Physicians' legal appeal seeks to overturn HIPAA

May 12, 2003

A group of South Carolina physicians and the South Carolina Medical Association (SCMA) plan to appeal a lower court ruling upholding the constitutionality of the Health Insurance Portability and Accountability Act. Last month, the 4th U.S. Circuit

A group of South Carolina physicians and the South Carolina Medical Association (SCMA) plan to appeal a lower court ruling upholding the constitutionality of the Health Insurance Portability and Accountability Act.

Last month, the 4th U.S. Circuit Court of Appeals upheld an August 2002 ruling against the physicians. It found that Congress had acted appropriately in delegating legislative power to the Department of Health and Human Services to draft and enforce the HIPAA regulations.

The three-judge circuit court stated that Congress had "laid out an intelligible principle to guide agency action."

The physicians maintain, however, that certain provisions of the rules exceed HHS' authority. They argue, for example, that privacy regulations should only apply to electronic health information. But the circuit court stated that such a narrow interpretation would achieve the opposite of the rule's intent by discouraging providers from computerizing personal health information.

The SCMA originally filed suit in federal court in South Carolina in July 2001 against HHS, seeking to overturn the HIPAA privacy rules promulgated in December 2000 by the Clinton administration and allowed to take effect by the Bush administration in April 2003.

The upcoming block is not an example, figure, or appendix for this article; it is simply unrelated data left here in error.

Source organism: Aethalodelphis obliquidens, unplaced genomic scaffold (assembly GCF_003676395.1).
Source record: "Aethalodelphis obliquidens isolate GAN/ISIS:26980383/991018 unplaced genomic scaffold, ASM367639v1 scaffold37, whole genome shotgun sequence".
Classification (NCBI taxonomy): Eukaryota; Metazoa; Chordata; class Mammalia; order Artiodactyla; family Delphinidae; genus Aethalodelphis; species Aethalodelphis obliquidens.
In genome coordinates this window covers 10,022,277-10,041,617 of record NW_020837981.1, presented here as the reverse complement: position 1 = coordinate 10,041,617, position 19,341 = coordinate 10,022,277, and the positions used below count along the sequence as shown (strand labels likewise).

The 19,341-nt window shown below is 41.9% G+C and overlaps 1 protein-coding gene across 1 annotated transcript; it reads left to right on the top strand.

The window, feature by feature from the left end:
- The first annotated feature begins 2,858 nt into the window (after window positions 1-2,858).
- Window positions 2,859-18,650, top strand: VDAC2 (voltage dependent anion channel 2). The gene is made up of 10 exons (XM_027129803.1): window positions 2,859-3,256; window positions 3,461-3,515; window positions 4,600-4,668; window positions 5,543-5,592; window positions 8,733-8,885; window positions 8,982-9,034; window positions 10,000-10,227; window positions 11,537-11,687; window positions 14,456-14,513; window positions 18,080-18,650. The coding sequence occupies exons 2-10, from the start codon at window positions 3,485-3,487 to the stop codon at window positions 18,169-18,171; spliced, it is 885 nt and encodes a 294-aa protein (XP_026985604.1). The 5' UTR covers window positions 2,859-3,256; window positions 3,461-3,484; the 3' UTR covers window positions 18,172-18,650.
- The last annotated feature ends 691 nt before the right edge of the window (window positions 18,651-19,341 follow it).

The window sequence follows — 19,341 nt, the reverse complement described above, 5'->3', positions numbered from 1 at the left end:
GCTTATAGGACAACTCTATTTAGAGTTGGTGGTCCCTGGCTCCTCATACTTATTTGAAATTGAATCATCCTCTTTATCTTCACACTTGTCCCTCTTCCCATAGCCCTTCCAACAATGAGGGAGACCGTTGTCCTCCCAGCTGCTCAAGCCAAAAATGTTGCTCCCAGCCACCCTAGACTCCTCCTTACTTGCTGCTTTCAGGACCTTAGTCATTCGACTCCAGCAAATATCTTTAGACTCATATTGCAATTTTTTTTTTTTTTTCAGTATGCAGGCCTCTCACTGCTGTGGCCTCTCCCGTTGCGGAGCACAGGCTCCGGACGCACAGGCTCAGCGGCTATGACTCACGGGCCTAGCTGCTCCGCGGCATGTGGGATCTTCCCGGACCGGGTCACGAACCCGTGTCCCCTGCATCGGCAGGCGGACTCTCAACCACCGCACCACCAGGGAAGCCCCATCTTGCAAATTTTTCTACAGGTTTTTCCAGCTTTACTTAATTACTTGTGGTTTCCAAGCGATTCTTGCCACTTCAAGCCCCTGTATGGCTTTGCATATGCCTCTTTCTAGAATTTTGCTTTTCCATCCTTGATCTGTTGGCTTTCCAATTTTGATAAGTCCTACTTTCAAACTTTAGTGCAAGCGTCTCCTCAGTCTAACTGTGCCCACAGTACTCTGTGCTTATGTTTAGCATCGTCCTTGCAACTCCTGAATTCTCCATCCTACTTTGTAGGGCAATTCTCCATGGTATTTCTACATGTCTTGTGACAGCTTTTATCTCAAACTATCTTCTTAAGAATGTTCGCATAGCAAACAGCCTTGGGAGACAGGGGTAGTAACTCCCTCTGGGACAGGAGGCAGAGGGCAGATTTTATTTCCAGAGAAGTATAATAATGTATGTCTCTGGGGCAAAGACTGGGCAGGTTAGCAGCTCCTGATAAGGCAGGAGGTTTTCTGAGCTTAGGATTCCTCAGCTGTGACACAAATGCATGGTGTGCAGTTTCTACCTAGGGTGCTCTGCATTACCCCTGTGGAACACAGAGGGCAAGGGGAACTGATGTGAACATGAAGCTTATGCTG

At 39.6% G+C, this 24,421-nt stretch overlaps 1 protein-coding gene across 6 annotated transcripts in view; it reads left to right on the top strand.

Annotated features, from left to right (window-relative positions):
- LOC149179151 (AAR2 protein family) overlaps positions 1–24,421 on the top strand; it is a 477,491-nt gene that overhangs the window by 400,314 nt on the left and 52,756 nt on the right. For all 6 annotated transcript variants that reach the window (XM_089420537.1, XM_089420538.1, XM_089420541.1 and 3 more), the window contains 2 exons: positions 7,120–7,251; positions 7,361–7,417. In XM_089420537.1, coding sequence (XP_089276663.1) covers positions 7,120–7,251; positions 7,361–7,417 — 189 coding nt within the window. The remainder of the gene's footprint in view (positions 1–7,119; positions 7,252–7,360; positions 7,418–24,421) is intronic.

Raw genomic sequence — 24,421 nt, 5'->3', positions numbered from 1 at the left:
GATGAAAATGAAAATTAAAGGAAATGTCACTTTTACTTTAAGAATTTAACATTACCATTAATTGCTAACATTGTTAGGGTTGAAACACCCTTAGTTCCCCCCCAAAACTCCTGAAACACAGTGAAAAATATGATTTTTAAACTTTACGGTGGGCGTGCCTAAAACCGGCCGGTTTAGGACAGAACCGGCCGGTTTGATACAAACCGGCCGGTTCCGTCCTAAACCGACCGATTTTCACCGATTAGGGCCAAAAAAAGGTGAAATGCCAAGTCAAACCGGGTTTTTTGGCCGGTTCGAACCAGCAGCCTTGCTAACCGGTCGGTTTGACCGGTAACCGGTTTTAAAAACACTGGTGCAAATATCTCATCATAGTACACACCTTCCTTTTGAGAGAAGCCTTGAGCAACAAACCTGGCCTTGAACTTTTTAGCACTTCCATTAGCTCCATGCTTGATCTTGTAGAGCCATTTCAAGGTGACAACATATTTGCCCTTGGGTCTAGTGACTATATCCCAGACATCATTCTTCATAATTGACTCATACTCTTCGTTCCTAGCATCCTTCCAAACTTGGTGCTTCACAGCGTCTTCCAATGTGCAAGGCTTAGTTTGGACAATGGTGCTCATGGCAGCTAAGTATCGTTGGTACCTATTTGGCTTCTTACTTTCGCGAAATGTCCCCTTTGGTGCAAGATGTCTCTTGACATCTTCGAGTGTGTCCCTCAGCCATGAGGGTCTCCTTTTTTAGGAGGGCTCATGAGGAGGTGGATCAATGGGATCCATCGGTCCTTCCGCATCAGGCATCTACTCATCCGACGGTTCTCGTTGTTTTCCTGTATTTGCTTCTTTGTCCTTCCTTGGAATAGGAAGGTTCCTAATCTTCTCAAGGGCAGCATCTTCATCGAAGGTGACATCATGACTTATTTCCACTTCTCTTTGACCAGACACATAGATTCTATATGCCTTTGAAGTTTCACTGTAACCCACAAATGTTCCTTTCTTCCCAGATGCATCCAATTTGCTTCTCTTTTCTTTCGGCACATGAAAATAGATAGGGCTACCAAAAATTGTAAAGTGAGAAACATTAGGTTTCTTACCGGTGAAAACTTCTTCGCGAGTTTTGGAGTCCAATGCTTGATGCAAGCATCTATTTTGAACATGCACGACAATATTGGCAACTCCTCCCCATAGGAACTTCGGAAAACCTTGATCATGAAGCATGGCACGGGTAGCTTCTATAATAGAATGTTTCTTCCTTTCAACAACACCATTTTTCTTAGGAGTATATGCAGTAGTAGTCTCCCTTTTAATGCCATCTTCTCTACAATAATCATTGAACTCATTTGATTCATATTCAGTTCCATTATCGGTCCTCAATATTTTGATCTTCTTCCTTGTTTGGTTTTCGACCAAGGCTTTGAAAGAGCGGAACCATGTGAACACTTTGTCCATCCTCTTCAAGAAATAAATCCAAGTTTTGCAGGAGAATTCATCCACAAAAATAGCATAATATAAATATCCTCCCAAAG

The lawsuit was joined by the Louisiana State Medical Society. It challenged the constitutionality of the regulations, arguing that Section 264 of HIPAA "unlawfully allowed the Secretary to create patient privacy regulations with virtually no congressional guidance, nor even the legislative establishment of a federal patient privacy program."

The suit also challenged a HIPAA provision that permits state laws to govern disclosures and use of medical information where state laws are deemed to be more stringent than the federal regulations, arguing that the determination of whether state laws are more stringent is "no easy task." Thus, the regulations are too vague to be enforced, especially through criminal penalties.

In August 2002, a federal judge dismissed the lawsuit and found that HHS did have sufficient authority to draft the rules. The groups appealed the case to the 4th Circuit Court in January.
The appeal will be filed with the U.S. Supreme Court.